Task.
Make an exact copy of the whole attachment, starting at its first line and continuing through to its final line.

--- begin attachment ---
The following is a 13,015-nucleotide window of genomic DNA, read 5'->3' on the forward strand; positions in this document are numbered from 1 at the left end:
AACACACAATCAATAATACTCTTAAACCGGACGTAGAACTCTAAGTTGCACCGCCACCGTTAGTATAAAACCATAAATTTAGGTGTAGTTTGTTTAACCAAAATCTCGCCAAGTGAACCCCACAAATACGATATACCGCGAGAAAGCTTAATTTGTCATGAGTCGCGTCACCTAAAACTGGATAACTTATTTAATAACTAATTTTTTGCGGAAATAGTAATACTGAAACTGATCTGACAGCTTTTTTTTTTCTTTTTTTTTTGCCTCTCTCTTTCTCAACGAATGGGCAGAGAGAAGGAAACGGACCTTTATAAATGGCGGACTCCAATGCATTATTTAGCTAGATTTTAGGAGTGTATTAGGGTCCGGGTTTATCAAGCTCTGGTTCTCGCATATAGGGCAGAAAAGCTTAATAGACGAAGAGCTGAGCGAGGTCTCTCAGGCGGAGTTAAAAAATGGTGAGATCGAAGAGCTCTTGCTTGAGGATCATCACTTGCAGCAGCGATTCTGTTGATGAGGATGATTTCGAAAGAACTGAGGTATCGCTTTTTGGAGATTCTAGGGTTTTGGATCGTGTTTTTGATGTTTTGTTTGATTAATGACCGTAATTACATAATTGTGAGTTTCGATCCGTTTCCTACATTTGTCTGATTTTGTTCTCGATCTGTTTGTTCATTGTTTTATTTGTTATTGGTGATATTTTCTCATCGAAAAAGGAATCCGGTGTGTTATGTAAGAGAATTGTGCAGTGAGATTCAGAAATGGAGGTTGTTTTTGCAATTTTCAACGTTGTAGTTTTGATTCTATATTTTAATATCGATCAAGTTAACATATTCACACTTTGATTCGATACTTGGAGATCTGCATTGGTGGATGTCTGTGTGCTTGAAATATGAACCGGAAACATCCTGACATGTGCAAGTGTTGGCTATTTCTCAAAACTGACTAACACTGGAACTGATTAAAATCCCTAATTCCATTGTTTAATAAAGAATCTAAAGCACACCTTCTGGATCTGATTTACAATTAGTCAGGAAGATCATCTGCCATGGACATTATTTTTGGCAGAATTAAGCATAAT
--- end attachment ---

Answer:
The following is a 13,015-nucleotide window of genomic DNA, read 5'->3' on the forward strand; positions in this document are numbered from 1 at the left end:
AACACACAATCAATAATACTCTTAAACCGGACGTAGAACTCTAAGTTGCACCGCCACCGTTAGTATAAAACCATAAATTTAGGTGTAGTTTGTTTAACCAAAATCTCGCCAAGTGAACCCCACAAATACGATATACCGCGAGAAAGCTTAATTTGTCATGAGTCGCGTCACCTAAAACTGGATAACTTATTTAATAACTAATTTTTTGCGGAAATAGTAATACTGAAACTGATCTGACAGCTTTTTTTTTTCTTTTTTTTTTGCCTCTCTCTTTCTCAACGAATGGGCAGAGAGAAGGAAACGGACCTTTATAAATGGCGGACTCCAATGCATTATTTAGCTAGATTTTAGGAGTGTATTAGGGTCCGGGTTTATCAAGCTCTGGTTCTCGCATATAGGGCAGAAAAGCTTAATAGACGAAGAGCTGAGCGAGGTCTCTCAGGCGGAGTTAAAAAATGGTGAGATCGAAGAGCTCTTGCTTGAGGATCATCACTTGCAGCAGCGATTCTGTTGATGAGGATGATTTCGAAAGAACTGAGGTATCGCTTTTTGGAGATTCTAGGGTTTTGGATCGTGTTTTTGATGTTTTGTTTGATTAATGACCGTAATTACATAATTGTGAGTTTCGATCCGTTTCCTACATTTGTCTGATTTTGTTCTCGATCTGTTTGTTCATTGTTTTATTTGTTATTGGTGATATTTTCTCATCGAAAAAGGAATCCGGTGTGTTATGTAAGAGAATTGTGCAGTGAGATTCAGAAATGGAGGTTGTTTTTGCAATTTTCAACGTTGTAGTTTTGATTCTATATTTTAATATCGATCAAGTTAACATATTCACACTTTGATTCGATACTTGGAGATCTGCATTGGTGGATGTCTGTGTGCTTGAAATATGAACCGGAAACATCCTGACATGTGCAAGTGTTGGCTATTTCTCAAAACTGACTAACACTGGAACTGATTAAAATCCCTAATTCCATTGTTTAATAAAGAATCTAAAGCACACCTTCTGGATCTGATTTACAATTAGTCAGGAAGATCATCTGCCATGGACATTATTTTTGGCAGAATTAAGCATAAT